If you saw the recent 60 minutes feature on the post GFC failure of the CEC Group in North Queensland and the attack on the Commonwealth Bank I am sure you would have been somewhat taken back by the content.
I won’t get into the detail here but sufficient to say that the program and its reporter displayed a spectacular lack of understanding of even the most rudimentary elements of bank finance and credit contracts. The founder of CEC, to no great surprise, is playing the bank sent me broke card to some effect and places the outcome completely at the feet of the lender.
This was a speculative and high-risk developer who, like so many before them, went under and blamed everyone but themselves. No personal responsibility here, it’s the banks fault. We were just poor simple developers and the evil bank gave us a box of matches and a can of petrol. We didn’t start the fire. Give me a break people!
I guess the only argument the borrower might have been able to make was that the bank should have known ‘’we were too silly to manage our affairs and declined finance’’. I am expecting that the bank treated their borrowers like adults, assessed the funding via prudent standards and the economic conditions of the day and approved funding. It’s kinda like saying that your project needs petrol and matches and we are all mature grownups so a fair assumption is you won’t blow yourself up. Anyway, courtesy of aggressive speculative develop strategies and the GFC it turns out that CEC did indeed explode.
Recently, (20/7/17) the Australian Financial Review, a respected business and finance journal, ran an article addressing the 60 Minutes feature. It’s a cracker and highly recommended reading. Just Google Why 60 Minutes stitched up the Commonwealth Bank and enjoy. Again, I won’t go into detail and I don’t want to get sued but sufficient to say the AFR essentially discredited the 60 Minutes piece and painted CEC in a very different light. Sadly, while plenty of everyday punters will have watched the 60 Minutes show I suspect bugger all are readers of the Australian Financial Review and that’s a real shame.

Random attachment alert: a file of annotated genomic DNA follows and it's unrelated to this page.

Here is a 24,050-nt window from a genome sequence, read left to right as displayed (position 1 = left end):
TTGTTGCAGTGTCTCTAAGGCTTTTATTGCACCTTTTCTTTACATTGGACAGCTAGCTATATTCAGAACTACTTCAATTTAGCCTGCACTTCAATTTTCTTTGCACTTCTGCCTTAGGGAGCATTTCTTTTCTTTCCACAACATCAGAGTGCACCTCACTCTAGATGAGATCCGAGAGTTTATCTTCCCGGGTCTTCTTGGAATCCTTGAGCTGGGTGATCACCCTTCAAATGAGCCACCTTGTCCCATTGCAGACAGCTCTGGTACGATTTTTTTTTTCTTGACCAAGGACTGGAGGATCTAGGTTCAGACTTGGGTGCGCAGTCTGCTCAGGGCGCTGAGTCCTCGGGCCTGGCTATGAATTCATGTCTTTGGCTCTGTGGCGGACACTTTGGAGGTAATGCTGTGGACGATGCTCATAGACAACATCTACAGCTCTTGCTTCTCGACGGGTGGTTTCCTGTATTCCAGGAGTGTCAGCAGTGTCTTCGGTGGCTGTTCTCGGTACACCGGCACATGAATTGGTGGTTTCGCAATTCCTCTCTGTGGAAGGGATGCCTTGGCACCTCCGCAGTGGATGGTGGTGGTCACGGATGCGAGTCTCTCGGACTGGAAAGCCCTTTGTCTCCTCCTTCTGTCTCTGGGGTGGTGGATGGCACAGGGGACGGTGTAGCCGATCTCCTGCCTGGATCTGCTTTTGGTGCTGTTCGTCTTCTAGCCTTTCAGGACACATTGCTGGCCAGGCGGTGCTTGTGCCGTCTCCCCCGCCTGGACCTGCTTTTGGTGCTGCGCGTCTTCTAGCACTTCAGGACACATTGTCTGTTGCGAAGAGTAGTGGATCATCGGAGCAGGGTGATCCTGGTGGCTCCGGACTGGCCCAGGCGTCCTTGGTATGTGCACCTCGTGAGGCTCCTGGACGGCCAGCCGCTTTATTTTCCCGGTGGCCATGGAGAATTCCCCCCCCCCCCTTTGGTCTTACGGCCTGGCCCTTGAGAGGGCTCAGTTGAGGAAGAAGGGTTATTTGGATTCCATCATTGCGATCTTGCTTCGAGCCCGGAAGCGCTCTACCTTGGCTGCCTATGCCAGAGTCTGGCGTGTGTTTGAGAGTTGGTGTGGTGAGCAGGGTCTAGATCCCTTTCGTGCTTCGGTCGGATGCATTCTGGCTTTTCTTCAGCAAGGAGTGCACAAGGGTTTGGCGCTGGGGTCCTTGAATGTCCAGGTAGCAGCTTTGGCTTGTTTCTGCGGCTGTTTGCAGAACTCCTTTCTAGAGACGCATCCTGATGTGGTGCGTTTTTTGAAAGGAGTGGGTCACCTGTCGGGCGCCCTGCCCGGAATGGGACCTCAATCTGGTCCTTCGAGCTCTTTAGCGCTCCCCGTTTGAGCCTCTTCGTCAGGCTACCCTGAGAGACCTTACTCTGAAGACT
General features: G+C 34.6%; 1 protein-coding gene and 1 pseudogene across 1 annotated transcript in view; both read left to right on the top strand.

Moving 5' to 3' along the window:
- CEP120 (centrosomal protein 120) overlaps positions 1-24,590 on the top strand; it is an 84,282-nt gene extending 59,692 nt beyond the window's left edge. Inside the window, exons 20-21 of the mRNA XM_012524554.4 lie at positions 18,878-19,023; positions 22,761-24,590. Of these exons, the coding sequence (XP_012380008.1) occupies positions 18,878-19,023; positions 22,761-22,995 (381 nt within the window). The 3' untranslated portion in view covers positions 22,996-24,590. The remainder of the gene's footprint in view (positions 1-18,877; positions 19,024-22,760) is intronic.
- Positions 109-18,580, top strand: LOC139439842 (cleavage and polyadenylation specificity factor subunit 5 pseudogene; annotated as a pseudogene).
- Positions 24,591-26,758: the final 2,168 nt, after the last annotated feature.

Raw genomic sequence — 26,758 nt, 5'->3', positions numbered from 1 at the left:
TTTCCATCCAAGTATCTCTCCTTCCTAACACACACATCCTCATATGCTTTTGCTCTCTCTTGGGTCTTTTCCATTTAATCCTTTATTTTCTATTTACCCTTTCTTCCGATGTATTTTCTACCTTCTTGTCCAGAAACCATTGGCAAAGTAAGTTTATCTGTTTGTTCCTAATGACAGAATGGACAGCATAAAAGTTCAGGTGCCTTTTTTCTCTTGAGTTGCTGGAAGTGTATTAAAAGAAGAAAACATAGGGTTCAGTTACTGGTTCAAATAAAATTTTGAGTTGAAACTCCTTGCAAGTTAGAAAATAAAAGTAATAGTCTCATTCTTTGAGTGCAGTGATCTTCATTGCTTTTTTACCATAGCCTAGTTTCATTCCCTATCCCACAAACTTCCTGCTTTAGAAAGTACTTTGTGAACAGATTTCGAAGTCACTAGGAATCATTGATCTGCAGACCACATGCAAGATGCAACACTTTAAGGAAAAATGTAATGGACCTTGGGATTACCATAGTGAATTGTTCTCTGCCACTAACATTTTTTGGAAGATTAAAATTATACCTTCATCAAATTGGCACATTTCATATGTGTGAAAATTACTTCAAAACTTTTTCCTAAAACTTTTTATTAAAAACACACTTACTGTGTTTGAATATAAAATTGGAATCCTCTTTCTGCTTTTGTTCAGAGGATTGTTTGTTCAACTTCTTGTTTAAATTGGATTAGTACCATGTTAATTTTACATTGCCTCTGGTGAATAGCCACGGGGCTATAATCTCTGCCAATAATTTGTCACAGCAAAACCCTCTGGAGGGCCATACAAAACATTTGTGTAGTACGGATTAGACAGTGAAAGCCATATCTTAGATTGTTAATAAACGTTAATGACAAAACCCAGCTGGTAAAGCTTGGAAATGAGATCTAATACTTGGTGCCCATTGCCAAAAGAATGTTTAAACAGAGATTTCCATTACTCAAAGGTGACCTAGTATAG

The sad truth is that while most people have borrowed money in their lives very few really understand how banks work and they take their views from the sort of garbage that 60 Minutes, A Current Affair and others peddle. From this they come to a view and the view is that banks are bastards who are out to get us. Of course, the politicians pick up on this and play to the lowest common denominator. Their actions are clearly reflected in a political view that the voters are too stupid, gullible or naïve to deal with the banks and so we must have regulation. Back in the day a normal loan offer and related security documents might take up as much as 10 pages. That’s 10 pretty easy pages to read and understand and most borrowers did just that.
Now, thanks to regulation, disclosure and fear of borrowers taking no personal responsibility it’s not unusual for a pretty straightforward loan offer to take up hundreds of pages and to be almost incomprehensible for the average borrower. To no great surprise very few people read all the documents and even if they do even fewer understand them. Most simply check the loan amount, the rate and bank fees and sign up.
This is the law of diminishing returns at its finest. Put a simple, concise and well-crafted document in front of someone and chances are they will read it and understand it. Put 400 pages of impenetrable jargon, disclosure and bank speak on the table and there’s no chance. Of course, that’s great for finance brokers and lawyers because the less people understand about all this stuff the more they need us but that’s hardly the point.
Let’s cut to chase. If you borrow money you make the application. With the possible exception of those bizarre credit card limit increases I seem to get offered from time to time, no bank is sending me approved loan offers. Sure, they are marketing lending as a service they offer but I need to apply and at that stage I have decided to take personal responsibility for that action. If I invest my borrowed funds and my venture goes under that’s not the bank’s fault. If I hit a cash flow crisis and the bank can’t help me that’s tough but, that’s my problem, not the bank’s. If my company goes under and the bank calls up my personal guarantee that’s what I signed up for. I won’t be lawyering up to try and wriggle my way out of my responsibilities and I won’t blame the bank. We had a deal and I expect both parties to keep their end of the bargain and it’s a pretty simple bargain. Here’s some money, spend it wisely on what you said you would and pay it back as we agreed.
I can hear the wailing from certain quarters right now. It’s not that simple Mike. The world is a complex place and banks are not what they used to be. Sorry, it really is that simple although I agree that banks are certainly not what they once were. We can thank the not my fault, no personal responsibility, law of diminishing returns, media and political agenda for that!